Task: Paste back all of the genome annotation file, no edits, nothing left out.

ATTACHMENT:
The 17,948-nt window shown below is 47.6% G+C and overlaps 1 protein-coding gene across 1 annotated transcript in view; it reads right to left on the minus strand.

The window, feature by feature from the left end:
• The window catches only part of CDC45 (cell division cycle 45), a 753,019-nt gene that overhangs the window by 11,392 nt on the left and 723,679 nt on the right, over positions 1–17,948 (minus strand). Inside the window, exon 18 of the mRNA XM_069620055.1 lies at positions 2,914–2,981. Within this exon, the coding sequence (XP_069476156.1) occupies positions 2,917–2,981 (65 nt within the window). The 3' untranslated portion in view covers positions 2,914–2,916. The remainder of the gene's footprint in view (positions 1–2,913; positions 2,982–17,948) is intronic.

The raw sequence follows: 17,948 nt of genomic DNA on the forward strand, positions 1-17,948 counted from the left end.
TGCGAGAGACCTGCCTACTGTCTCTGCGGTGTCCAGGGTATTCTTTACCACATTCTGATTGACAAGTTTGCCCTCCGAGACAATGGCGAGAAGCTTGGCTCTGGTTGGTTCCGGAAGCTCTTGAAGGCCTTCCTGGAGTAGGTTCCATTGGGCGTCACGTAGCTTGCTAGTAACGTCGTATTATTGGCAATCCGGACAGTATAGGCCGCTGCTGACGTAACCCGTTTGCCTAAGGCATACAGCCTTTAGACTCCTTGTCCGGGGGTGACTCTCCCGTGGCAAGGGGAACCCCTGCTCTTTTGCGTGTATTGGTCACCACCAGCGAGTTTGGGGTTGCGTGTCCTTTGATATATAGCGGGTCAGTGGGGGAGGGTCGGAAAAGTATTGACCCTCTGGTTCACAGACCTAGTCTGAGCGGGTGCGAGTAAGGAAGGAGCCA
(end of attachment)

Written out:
The 17,948-nt window shown below is 47.6% G+C and overlaps 1 protein-coding gene across 1 annotated transcript in view; it reads right to left on the minus strand.

The window, feature by feature from the left end:
• The window catches only part of CDC45 (cell division cycle 45), a 753,019-nt gene that overhangs the window by 11,392 nt on the left and 723,679 nt on the right, over positions 1–17,948 (minus strand). Inside the window, exon 18 of the mRNA XM_069620055.1 lies at positions 2,914–2,981. Within this exon, the coding sequence (XP_069476156.1) occupies positions 2,917–2,981 (65 nt within the window). The 3' untranslated portion in view covers positions 2,914–2,916. The remainder of the gene's footprint in view (positions 1–2,913; positions 2,982–17,948) is intronic.

The raw sequence follows: 17,948 nt of genomic DNA on the forward strand, positions 1-17,948 counted from the left end.
TGCGAGAGACCTGCCTACTGTCTCTGCGGTGTCCAGGGTATTCTTTACCACATTCTGATTGACAAGTTTGCCCTCCGAGACAATGGCGAGAAGCTTGGCTCTGGTTGGTTCCGGAAGCTCTTGAAGGCCTTCCTGGAGTAGGTTCCATTGGGCGTCACGTAGCTTGCTAGTAACGTCGTATTATTGGCAATCCGGACAGTATAGGCCGCTGCTGACGTAACCCGTTTGCCTAAGGCATACAGCCTTTAGACTCCTTGTCCGGGGGTGACTCTCCCGTGGCAAGGGGAACCCCTGCTCTTTTGCGTGTATTGGTCACCACCAGCGAGTTTGGGGTTGCGTGTCCTTTGATATATAGCGGGTCAGTGGGGGAGGGTCGGAAAAGTATTGACCCTCTGGTTCACAGACCTAGTCTGAGCGGGTGCGAGTAAGGAAGGAGCCA